What is not objects in Python?

George Sakkis george.sakkis at gmail.com
Mon Sep 29 14:41:02 CEST 2008

On Sep 29, 2:34 am, Carl Banks <pavlovevide... at gmail.com> wrote:
> On Sep 29, 1:44 am, George Sakkis <george.sak... at gmail.com> wrote:
> > On Sep 29, 12:08 am, Terry Reedy <tjre... at udel.edu> wrote:
> > > George Sakkis wrote:
> > > > On Sep 28, 2:29 pm, process <circularf... at gmail.com> wrote:
> > > >> I have heard some criticism about Python, that it is not fully object-
> > > >> oriented.
> > > > That's not a bug, it's a feature ;-)
> > > >> Why isn't len implemented as a str.len and list.len method instead of
> > > >> a len(list) function?
> > > > As Terry Reedy wrote, partly history and partly practicality. There's
> > > > no philosophical reason why we write "len(x)" (generic builtin),
> > > > "x.append(1)" (method) or "del x[i]" (statement). The latter in
> > > > particular is IMHO a design wart; there's no reason for not writing it
> > > > as "x.delete(i)".
> > > As a general rule and matter of practice, methods that apply to all or
> > > most classes (or all number classes) have built-in functions that call
> > > the corresponding special method (or C-level slot).
> > It would be easier to justify this rule if it was more clear-cut, and
> > specifically if it was applied only to methods that are available to
> > *all* classes (such as type() and getattr()) rather than the ill-
> > defined "most classes".
> That wasn't your original claim, though.  You claimed there was no
> philosophical reason, then Terry gave you one, then you said, well
> there's no clear cut reason.  Unless you define "philosophical" as
> "clear cut" (a definition I'm not sure many would agree with).

I won't argue about that, just s/philosophical/clear cut/ then.

> Anyway, you are right to claim there's no clear cut distinction, just
> as there's never any clear cut distinction over whether something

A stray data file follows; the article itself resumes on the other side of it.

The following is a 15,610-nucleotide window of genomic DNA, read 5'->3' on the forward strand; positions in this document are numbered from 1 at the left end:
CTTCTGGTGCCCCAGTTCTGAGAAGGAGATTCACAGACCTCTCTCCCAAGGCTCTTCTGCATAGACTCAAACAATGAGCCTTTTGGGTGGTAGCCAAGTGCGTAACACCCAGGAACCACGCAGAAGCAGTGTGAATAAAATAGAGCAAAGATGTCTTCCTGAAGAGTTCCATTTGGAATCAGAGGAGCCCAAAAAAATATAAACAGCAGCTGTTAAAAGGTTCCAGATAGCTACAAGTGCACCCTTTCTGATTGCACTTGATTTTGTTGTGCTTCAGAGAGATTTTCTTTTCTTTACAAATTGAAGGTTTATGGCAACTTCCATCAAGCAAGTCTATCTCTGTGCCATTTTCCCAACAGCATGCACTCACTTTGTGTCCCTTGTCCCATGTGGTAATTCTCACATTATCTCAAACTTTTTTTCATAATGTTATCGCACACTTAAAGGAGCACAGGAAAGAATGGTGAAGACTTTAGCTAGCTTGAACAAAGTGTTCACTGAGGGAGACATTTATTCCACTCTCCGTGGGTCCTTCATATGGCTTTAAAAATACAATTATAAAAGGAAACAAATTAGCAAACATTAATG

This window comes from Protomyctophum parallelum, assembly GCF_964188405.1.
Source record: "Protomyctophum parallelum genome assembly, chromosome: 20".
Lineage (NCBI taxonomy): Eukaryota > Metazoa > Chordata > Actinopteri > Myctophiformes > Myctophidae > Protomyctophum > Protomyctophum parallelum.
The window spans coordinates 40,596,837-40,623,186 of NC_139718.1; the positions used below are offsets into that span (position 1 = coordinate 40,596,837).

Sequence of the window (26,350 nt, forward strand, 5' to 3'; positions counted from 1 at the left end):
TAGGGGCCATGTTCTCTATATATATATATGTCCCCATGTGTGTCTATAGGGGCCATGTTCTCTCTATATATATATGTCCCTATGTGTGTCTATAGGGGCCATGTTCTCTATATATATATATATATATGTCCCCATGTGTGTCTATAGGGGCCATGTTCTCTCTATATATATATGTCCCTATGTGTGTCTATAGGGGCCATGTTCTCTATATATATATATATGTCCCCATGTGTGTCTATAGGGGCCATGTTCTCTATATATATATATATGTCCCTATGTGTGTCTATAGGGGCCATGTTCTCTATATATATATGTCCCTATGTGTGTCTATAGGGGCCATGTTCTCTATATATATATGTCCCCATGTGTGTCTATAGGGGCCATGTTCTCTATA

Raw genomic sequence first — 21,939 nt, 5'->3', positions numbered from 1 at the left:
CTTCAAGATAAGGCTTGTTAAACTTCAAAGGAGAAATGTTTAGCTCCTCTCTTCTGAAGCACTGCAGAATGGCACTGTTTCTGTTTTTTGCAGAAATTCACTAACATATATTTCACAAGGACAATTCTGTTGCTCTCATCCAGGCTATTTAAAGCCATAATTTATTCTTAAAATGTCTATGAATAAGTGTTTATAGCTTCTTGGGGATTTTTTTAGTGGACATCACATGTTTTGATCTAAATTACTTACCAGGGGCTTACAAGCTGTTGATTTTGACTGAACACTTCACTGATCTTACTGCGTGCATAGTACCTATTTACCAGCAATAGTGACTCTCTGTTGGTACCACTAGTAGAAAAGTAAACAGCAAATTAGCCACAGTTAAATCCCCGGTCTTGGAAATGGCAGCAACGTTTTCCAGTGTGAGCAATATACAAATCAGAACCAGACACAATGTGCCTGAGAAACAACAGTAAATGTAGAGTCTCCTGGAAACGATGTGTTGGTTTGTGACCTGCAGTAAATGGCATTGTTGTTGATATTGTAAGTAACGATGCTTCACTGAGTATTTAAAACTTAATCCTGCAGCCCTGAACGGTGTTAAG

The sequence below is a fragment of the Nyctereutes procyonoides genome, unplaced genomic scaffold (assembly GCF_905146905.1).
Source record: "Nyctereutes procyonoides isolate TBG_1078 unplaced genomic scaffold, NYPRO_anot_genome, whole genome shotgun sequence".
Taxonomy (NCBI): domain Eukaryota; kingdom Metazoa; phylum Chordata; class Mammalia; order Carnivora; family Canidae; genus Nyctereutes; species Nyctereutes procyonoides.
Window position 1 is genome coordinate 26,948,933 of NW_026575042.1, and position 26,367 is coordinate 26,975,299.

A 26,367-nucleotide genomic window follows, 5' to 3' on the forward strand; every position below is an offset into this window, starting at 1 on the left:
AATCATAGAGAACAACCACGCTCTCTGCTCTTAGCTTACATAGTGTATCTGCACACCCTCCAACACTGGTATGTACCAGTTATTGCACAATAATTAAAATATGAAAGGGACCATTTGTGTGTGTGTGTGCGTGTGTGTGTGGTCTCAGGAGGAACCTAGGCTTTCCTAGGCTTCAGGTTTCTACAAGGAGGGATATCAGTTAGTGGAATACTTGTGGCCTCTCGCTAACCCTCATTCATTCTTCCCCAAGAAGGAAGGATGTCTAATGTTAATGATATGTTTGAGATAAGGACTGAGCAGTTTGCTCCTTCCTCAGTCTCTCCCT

> should be an operator or not. Addition is only available to the ill-
> defined "most classes", yet not only is it not a method, it has its
> own syntax.  There's no clear cut distinction there, it's just a
> design decision.
> Likewise, making len() into a function is just a
> design decision, that len is a common enough operation that it need
> elevated status.  It's really nothing more.  Python wouldn't suffer
> much regardless if len is a method, a built-in function, or an
> operator with its own syntax.

I'm not quite sure it's exactly the same. The distinction between
operators and non-operators is syntactically clear cut: operators
consist of punctuation characters and (binary operators) use infix
syntax. Yes, from a pure semantics standpoint this distinction is
redundant; a language could support a method-only syntax, but there is
much value in using terse intuitive symbols for certain domains (with
math being the prominent one). For example I would be much less
opposed to len() being defined as, say, |x| if "|...|" was a valid

I don't see the same value in creating a distinction between methods
and builtin functions unless the latter are truly generic (and even
then I wouldn't mind having them as methods of the base object class,
e.g. object.type()). Having a builtin len(x) delegate to x.__len__()
seems harder to justify.


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